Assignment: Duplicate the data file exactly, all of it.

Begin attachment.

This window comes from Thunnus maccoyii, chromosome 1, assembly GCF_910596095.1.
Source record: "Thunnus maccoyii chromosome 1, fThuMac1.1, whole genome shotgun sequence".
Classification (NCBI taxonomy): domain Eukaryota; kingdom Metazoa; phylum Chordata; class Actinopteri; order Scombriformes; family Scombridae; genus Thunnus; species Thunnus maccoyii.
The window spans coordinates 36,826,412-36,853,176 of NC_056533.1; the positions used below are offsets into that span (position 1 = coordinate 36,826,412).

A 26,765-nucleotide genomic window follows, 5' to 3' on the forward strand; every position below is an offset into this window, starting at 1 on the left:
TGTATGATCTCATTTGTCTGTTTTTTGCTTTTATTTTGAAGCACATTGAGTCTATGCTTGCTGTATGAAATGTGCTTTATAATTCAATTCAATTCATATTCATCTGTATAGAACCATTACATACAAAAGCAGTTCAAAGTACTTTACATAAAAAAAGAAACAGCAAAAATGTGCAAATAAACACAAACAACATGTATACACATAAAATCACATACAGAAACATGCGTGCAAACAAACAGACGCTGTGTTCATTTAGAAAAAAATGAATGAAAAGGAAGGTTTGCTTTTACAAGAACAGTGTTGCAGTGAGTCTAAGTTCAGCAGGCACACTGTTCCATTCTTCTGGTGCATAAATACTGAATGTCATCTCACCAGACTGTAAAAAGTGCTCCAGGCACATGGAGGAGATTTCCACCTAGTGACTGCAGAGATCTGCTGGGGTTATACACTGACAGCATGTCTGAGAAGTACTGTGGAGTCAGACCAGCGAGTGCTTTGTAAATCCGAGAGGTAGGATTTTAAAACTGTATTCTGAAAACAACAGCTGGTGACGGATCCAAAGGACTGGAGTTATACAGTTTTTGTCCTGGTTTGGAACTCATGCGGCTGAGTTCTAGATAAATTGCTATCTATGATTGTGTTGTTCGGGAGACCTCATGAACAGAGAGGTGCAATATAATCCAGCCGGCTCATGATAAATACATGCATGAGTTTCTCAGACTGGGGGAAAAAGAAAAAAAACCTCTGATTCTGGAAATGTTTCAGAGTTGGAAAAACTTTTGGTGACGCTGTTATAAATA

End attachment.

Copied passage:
This window comes from Thunnus maccoyii, chromosome 1, assembly GCF_910596095.1.
Source record: "Thunnus maccoyii chromosome 1, fThuMac1.1, whole genome shotgun sequence".
Classification (NCBI taxonomy): domain Eukaryota; kingdom Metazoa; phylum Chordata; class Actinopteri; order Scombriformes; family Scombridae; genus Thunnus; species Thunnus maccoyii.
The window spans coordinates 36,826,412-36,853,176 of NC_056533.1; the positions used below are offsets into that span (position 1 = coordinate 36,826,412).

A 26,765-nucleotide genomic window follows, 5' to 3' on the forward strand; every position below is an offset into this window, starting at 1 on the left:
TGTATGATCTCATTTGTCTGTTTTTTGCTTTTATTTTGAAGCACATTGAGTCTATGCTTGCTGTATGAAATGTGCTTTATAATTCAATTCAATTCATATTCATCTGTATAGAACCATTACATACAAAAGCAGTTCAAAGTACTTTACATAAAAAAAGAAACAGCAAAAATGTGCAAATAAACACAAACAACATGTATACACATAAAATCACATACAGAAACATGCGTGCAAACAAACAGACGCTGTGTTCATTTAGAAAAAAATGAATGAAAAGGAAGGTTTGCTTTTACAAGAACAGTGTTGCAGTGAGTCTAAGTTCAGCAGGCACACTGTTCCATTCTTCTGGTGCATAAATACTGAATGTCATCTCACCAGACTGTAAAAAGTGCTCCAGGCACATGGAGGAGATTTCCACCTAGTGACTGCAGAGATCTGCTGGGGTTATACACTGACAGCATGTCTGAGAAGTACTGTGGAGTCAGACCAGCGAGTGCTTTGTAAATCCGAGAGGTAGGATTTTAAAACTGTATTCTGAAAACAACAGCTGGTGACGGATCCAAAGGACTGGAGTTATACAGTTTTTGTCCTGGTTTGGAACTCATGCGGCTGAGTTCTAGATAAATTGCTATCTATGATTGTGTTGTTCGGGAGACCTCATGAACAGAGAGGTGCAATATAATCCAGCCGGCTCATGATAAATACATGCATGAGTTTCTCAGACTGGGGGAAAAAGAAAAAAAACCTCTGATTCTGGAAATGTTTCAGAGTTGGAAAAACTTTTGGTGACGCTGTTATAAATA